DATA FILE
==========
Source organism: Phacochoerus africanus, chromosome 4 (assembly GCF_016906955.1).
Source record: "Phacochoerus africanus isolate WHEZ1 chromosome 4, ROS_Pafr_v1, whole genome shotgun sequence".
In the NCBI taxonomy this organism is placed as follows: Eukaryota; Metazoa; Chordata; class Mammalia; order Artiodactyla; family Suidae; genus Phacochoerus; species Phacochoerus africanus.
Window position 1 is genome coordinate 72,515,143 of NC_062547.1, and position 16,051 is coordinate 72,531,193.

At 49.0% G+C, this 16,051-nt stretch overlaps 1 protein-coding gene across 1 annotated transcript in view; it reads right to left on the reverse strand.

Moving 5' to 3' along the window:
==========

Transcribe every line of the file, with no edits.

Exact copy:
Source organism: Phacochoerus africanus, chromosome 4 (assembly GCF_016906955.1).
Source record: "Phacochoerus africanus isolate WHEZ1 chromosome 4, ROS_Pafr_v1, whole genome shotgun sequence".
In the NCBI taxonomy this organism is placed as follows: Eukaryota; Metazoa; Chordata; class Mammalia; order Artiodactyla; family Suidae; genus Phacochoerus; species Phacochoerus africanus.
Window position 1 is genome coordinate 72,515,143 of NC_062547.1, and position 16,051 is coordinate 72,531,193.

At 49.0% G+C, this 16,051-nt stretch overlaps 1 protein-coding gene across 1 annotated transcript in view; it reads right to left on the reverse strand.

Moving 5' to 3' along the window: